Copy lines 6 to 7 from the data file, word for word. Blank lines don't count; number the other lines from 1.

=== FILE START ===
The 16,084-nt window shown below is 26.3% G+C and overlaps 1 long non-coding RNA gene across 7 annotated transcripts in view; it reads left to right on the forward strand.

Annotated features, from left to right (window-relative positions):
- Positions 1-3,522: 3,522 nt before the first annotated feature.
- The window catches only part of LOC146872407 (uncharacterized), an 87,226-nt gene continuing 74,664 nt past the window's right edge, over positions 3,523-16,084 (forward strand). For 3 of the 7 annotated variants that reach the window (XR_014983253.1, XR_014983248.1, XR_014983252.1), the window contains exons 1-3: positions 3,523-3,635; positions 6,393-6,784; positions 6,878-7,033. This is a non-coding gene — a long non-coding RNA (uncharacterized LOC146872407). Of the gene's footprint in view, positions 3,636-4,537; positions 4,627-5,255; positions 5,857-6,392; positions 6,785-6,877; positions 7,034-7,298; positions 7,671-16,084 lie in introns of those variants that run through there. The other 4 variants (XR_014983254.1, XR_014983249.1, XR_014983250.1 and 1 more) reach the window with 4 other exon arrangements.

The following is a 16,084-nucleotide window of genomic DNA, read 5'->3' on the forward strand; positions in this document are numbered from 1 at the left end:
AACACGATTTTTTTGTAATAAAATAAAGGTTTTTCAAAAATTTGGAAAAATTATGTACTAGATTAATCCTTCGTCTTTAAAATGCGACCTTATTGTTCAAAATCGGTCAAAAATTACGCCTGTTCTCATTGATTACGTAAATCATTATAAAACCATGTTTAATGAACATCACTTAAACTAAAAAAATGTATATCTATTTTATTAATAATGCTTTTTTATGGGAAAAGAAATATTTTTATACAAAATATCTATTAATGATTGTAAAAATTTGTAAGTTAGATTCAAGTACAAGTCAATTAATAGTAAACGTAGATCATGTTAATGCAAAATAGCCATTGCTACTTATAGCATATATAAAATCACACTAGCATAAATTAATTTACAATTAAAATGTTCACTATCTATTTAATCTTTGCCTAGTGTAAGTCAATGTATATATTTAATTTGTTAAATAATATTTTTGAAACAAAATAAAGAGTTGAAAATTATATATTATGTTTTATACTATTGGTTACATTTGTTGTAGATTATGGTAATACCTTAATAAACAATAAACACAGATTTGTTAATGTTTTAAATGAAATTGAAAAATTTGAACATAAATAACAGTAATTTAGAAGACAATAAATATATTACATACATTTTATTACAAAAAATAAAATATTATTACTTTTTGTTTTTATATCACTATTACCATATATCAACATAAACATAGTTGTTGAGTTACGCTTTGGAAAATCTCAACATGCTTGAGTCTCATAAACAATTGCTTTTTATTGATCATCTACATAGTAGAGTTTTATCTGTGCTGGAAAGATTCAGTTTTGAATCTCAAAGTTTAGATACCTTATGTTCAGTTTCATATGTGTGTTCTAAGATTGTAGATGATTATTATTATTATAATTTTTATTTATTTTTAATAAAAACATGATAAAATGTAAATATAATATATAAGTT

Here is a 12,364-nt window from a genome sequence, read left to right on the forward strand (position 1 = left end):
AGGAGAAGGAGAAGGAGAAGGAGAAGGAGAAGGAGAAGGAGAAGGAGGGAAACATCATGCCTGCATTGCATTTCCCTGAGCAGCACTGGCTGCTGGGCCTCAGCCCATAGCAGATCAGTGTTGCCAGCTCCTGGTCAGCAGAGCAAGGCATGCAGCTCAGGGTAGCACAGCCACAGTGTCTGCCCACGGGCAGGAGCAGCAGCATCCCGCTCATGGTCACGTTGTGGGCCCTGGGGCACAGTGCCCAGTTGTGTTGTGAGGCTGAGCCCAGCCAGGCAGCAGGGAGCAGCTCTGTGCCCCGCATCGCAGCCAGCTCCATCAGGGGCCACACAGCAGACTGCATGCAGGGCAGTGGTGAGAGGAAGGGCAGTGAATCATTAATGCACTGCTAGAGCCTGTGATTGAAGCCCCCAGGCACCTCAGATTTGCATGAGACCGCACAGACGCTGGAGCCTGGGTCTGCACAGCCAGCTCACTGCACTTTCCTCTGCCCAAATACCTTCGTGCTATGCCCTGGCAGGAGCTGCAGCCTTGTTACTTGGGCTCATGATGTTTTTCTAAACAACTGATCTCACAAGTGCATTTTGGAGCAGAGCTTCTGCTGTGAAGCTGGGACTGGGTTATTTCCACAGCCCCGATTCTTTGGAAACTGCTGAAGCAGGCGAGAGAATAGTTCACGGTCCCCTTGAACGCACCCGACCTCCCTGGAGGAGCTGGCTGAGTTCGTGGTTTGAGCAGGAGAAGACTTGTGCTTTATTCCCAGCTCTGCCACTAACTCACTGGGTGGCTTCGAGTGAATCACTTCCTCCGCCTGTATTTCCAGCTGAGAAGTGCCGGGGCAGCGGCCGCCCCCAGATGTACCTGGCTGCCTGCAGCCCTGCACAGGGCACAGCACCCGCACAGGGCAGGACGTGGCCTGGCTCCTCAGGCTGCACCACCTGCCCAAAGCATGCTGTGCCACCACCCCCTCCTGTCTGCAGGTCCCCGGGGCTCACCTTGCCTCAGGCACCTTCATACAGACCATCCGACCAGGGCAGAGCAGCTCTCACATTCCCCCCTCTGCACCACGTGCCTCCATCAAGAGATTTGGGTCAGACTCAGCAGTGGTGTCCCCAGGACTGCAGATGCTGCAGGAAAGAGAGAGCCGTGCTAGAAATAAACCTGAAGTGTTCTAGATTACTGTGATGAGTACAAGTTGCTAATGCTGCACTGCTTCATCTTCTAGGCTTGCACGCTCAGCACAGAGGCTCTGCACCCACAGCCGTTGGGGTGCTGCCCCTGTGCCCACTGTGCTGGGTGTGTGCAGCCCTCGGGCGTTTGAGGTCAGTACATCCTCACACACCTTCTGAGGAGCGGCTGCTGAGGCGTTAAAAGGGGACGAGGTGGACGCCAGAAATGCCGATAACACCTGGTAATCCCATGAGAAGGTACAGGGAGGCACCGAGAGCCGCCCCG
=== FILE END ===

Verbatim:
AACACGATTTTTTTGTAATAAAATAAAGGTTTTTCAAAAATTTGGAAAAATTATGTACTAGATTAATCCTTCGTCTTTAAAATGCGACCTTATTGTTCAAAATCGGTCAAAAATTACGCCTGTTCTCATTGATTACGTAAATCATTATAAAACCATGTTTAATGAACATCACTTAAACTAAAAAAATGTATATCTATTTTATTAATAATGCTTTTTTATGGGAAAAGAAATATTTTTATACAAAATATCTATTAATGATTGTAAAAATTTGTAAGTTAGATTCAAGTACAAGTCAATTAATAGTAAACGTAGATCATGTTAATGCAAAATAGCCATTGCTACTTATAGCATATATAAAATCACACTAGCATAAATTAATTTACAATTAAAATGTTCACTATCTATTTAATCTTTGCCTAGTGTAAGTCAATGTATATATTTAATTTGTTAAATAATATTTTTGAAACAAAATAAAGAGTTGAAAATTATATATTATGTTTTATACTATTGGTTACATTTGTTGTAGATTATGGTAATACCTTAATAAACAATAAACACAGATTTGTTAATGTTTTAAATGAAATTGAAAAATTTGAACATAAATAACAGTAATTTAGAAGACAATAAATATATTACATACATTTTATTACAAAAAATAAAATATTATTACTTTTTGTTTTTATATCACTATTACCATATATCAACATAAACATAGTTGTTGAGTTACGCTTTGGAAAATCTCAACATGCTTGAGTCTCATAAACAATTGCTTTTTATTGATCATCTACATAGTAGAGTTTTATCTGTGCTGGAAAGATTCAGTTTTGAATCTCAAAGTTTAGATACCTTATGTTCAGTTTCATATGTGTGTTCTAAGATTGTAGATGATTATTATTATTATAATTTTTATTTATTTTTAATAAAAACATGATAAAATGTAAATATAATATATAAGTT

Here is a 12,364-nt window from a genome sequence, read left to right on the forward strand (position 1 = left end):